13 Surprising Causes of Constipation
A common problem
What causes constipation? Well, the obvious culprits include a low fiber diet, repeatedly ignoring the urge to go, not drinking enough water, or a lack of exercise.
But constipation also has other, less-well-known causes, including certain medications and supplements, as well as potentially serious medical conditions.
What’s causing your gut trouble? Here are 13 possible causes of constipation you may not have considered.
Hypothyroidism, or an underactive thyroid gland, slows the body’s metabolic processes—even the gut.
Not everyone with an underactive thyroid has constipation, nor do all cases of constipation mean that the butterfly-shaped gland in your neck is underperforming.
Still, “when I see a young person who’s constipated more than normal and really complaining, I do tend to get a thyroid level,” says Carla H. Ginsburg, MD, assistant professor of medicine at Harvard Medical School in Boston.
Painkillers, specifically narcotics, can cause constipation.
“A lot of receptors for the narcotic class of drugs are in the digestive tract, so it tends to bring everything to a halt,” says Thomas Park, MD, a gastroenterologist with the University of Rochester Medical Center Park in New York. “In general, it’s a good idea for everyone who’s placed on one of these drugs to also place them on a gentle laxative like a stool softener.”
Some studies (but not all) have suggested that there might be a higher risk of constipation for people who are chronic users of pain relievers like aspirin and ibuprofen.
There’s some evidence that chocolate can cause constipation, though other studies show chocolate may actually help some people, Dr. Park says.
In one 2005 study, people with chronic constipation or irritable bowel syndrome were more likely than people without those problems to say that chocolate caused constipation (as did bananas and black tea).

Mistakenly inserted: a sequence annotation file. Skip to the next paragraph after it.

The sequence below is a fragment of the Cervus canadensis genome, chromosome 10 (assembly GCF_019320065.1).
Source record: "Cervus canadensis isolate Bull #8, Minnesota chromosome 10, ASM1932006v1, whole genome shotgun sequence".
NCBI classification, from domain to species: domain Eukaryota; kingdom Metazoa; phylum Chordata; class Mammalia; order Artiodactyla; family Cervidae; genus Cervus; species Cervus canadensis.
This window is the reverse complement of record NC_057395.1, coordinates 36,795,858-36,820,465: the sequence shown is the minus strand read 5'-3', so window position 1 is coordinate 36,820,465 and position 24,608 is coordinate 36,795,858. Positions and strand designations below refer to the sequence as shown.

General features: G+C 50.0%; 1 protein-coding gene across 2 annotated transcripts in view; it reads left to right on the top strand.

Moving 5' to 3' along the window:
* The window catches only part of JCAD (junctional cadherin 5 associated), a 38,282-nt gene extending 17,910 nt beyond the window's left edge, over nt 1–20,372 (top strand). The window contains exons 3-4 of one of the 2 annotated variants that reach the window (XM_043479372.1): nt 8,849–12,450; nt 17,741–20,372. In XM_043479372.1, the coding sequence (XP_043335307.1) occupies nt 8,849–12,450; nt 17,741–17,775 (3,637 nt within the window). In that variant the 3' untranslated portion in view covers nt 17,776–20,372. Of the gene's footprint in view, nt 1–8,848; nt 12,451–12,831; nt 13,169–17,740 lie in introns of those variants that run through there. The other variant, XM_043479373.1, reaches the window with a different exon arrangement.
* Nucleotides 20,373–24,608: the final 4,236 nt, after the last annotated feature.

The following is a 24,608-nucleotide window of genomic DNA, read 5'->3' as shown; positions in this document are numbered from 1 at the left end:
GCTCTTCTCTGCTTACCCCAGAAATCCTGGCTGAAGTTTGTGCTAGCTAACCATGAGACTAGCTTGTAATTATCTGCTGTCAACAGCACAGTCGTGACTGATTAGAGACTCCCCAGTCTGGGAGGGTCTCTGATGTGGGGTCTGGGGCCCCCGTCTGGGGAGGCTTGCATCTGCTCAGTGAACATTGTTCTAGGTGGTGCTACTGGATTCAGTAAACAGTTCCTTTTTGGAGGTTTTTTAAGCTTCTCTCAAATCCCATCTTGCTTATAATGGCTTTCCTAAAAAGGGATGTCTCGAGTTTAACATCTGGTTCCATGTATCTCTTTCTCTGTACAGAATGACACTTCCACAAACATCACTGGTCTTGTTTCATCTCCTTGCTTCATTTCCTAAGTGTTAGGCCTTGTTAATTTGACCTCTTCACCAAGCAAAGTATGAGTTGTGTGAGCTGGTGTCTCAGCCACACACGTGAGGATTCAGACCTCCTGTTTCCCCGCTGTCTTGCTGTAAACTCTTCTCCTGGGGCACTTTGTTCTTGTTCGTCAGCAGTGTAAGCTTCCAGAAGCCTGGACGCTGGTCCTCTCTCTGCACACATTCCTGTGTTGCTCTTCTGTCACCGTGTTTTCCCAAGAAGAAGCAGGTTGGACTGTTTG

Eliminate or cut back on chocolate if you think it could be causing your constipation.
Vitamins in general won’t cause constipation, but certain components, such as calcium and iron, can be a problem.
“I would tell a patient to stop taking the iron [or calcium] unless they really need it and, if they do need it, I would put them on a stool softener to counteract that,” says Dr. Ginsburg, who is a spokesperson for the American Gastroenterological Association.
Some laxatives work by stimulating bowel activity. Such stimulant laxatives should be taken only as directed.
If used for long periods of time, stimulant laxatives can lead to dependence, meaning your body simply won’t function properly without them.
Stimulant laxatives include Dulcolax, Ex-Lax, Senna, and others.
Don’t take any medication—including laxatives—for longer than instructed by either the product’s label or your doctor.
Too much dairy
A diet high in cheese and other low-fiber/high-fat foods such as eggs and meat can slow down your digestion. The obvious solution? Cut down on your intake of such foods, and increase fiber intake to 20 to 35 grams a day.
“If you’re going to have cheeses and red meat and eggs, mix in some salads or other foods that have fiber,” Dr. Park advises. And avoid fast foods and processed foods, which are generally low in fiber.